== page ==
If your business is struggling to make payroll, pay vendors, or just find it difficult to purchase inventory or keep the lights on from month to month then you may want to consider business bankruptcy.
Business bankruptcy is often an option available to business owners who are feeling the strains of financial distress.
Here are just a few ways that it can help:
- If lowering your monthly debt burden would help keep your company afloat, restructuring business debt under Chapter 11 or your personal debt under Chapter 13 might be the answer.
- If your business is closing or already closed, a “straight” or “liquidation” Chapter 7 bankruptcy for yourself or your business could streamline the winddown process or relieve you of liability associated with personal guarantees.
In this article, we are going to focus primarily on the benefits of restructuring business and personal debt both through payment plans using Chapters 11 and 13.
Benefits of Reorganization for Small Business Owners
Both chapters 11 and 13 of the bankruptcy codes allow for debtors to propose a plan to restructure their finances, for their company to stay in business. If a business qualifies, a Chapter 11 or a personal Chapter 13 (with limitations) plan can:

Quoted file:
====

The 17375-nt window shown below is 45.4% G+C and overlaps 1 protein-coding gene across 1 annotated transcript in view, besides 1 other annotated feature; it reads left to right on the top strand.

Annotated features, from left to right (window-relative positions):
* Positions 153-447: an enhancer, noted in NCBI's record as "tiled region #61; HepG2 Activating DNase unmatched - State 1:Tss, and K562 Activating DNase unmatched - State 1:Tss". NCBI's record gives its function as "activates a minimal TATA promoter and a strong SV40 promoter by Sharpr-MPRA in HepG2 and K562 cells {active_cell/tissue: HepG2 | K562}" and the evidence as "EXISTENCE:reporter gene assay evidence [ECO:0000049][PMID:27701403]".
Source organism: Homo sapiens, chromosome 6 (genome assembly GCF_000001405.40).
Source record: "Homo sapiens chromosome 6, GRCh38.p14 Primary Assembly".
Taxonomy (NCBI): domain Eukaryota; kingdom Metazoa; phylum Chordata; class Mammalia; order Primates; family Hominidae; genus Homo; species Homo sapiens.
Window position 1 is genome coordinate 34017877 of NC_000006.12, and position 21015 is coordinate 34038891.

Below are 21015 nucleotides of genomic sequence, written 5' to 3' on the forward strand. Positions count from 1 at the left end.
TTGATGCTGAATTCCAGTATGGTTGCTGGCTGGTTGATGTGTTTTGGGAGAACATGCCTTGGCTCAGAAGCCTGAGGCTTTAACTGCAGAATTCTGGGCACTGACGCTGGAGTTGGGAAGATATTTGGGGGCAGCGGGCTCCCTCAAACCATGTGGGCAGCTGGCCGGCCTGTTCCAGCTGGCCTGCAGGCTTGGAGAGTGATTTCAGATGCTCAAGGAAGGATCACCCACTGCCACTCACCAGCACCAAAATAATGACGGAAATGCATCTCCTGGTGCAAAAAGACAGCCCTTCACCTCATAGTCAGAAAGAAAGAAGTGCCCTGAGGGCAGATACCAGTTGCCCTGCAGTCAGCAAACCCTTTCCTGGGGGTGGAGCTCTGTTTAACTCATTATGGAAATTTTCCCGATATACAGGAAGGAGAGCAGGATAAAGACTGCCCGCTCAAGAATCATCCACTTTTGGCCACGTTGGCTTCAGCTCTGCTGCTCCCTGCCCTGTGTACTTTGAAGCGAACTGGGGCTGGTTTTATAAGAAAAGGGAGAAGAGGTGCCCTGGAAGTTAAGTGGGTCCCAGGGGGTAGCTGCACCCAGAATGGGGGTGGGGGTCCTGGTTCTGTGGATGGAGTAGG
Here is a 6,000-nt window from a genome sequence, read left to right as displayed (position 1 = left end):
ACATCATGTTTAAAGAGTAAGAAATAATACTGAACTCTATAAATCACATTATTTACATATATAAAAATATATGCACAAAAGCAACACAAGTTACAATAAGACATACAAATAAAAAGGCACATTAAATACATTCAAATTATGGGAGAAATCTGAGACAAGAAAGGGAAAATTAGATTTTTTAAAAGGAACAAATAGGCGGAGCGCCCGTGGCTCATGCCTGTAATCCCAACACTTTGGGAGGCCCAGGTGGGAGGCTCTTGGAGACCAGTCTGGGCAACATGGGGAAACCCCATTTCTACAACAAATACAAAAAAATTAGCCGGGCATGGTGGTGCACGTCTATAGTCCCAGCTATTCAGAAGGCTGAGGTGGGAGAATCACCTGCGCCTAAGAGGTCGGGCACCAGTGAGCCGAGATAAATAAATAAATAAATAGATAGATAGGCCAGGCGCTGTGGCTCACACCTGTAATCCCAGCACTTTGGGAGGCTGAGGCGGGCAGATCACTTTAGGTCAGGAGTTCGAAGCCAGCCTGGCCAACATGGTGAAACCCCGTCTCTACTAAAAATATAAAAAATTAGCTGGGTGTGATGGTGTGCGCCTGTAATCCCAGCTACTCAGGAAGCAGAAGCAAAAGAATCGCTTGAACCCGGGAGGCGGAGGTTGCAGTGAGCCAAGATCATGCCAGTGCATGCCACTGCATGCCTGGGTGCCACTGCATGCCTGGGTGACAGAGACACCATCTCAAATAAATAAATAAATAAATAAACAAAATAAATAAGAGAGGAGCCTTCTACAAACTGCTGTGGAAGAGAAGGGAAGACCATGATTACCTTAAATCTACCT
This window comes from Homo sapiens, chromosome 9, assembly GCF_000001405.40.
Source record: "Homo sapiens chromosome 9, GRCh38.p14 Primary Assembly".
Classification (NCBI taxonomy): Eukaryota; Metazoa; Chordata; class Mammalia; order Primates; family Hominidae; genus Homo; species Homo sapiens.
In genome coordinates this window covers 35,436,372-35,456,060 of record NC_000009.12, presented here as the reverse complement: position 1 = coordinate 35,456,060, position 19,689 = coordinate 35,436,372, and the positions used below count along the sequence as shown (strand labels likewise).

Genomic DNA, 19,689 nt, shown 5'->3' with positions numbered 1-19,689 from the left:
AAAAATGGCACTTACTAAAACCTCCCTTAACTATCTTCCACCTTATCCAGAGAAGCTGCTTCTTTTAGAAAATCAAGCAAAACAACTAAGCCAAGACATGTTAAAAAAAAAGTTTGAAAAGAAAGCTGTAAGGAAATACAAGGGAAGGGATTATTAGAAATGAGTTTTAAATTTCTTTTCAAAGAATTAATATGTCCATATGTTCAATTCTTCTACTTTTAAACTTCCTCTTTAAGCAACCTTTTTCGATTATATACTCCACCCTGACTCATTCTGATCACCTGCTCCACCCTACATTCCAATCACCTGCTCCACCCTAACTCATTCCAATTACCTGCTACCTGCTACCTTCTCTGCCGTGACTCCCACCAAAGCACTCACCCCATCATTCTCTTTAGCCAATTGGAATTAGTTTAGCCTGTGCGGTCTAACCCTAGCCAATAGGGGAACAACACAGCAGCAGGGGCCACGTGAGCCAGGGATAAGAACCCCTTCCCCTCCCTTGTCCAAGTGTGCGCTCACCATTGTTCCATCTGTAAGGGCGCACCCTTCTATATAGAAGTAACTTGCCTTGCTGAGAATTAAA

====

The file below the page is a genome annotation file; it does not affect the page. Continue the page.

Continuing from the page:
- allow you to retain property needed to operate your business
- give you time to sell assets you don’t need or can’t afford to keep
- modify payment terms on secured debts (like real property mortgages or equipment loans), and
- discharge (eliminate) obligations you can’t pay over the plan term (in Chapter 11 only).
Even though a business can’t technically file Chapter 13 (except for sole proprietors). That doesn’t mean a business cant benefit from an owner filing for Chapter 13 because it can free up cash, which is why some small business owners choose Chapter 13 over Chapter 11.
By contrast, Chapter 11 usually provides more flexibility for the business itself, but it comes with higher costs and takes too much time to be a realistic option for most business owners.
Fortunately, business owners now have another option that works a lot like Chapter 13 bankruptcy called “Chapter 11, Subchapter V.”
A lot of businesses in need of reorganization have already turned to this modified Chapter 11 specially designed for small business filers.
It’s a simplified reorganization that doesn’t involve a creditors’ committee and disclosure statements, and the bankruptcy judge can confirm a plan without creditor consensus. Small businesses with $3,024,725 or less of debt are eligible. (Amount applies to cases filed between April 1, 2022, and March 31, 2025.)
Contact Devon Barclay, PC
If you are a business owner looking for financial or debt relief. We encourage you to contact us for a free consultation. You can do so by filling out the form below or by simply calling us at 720-515-9887.
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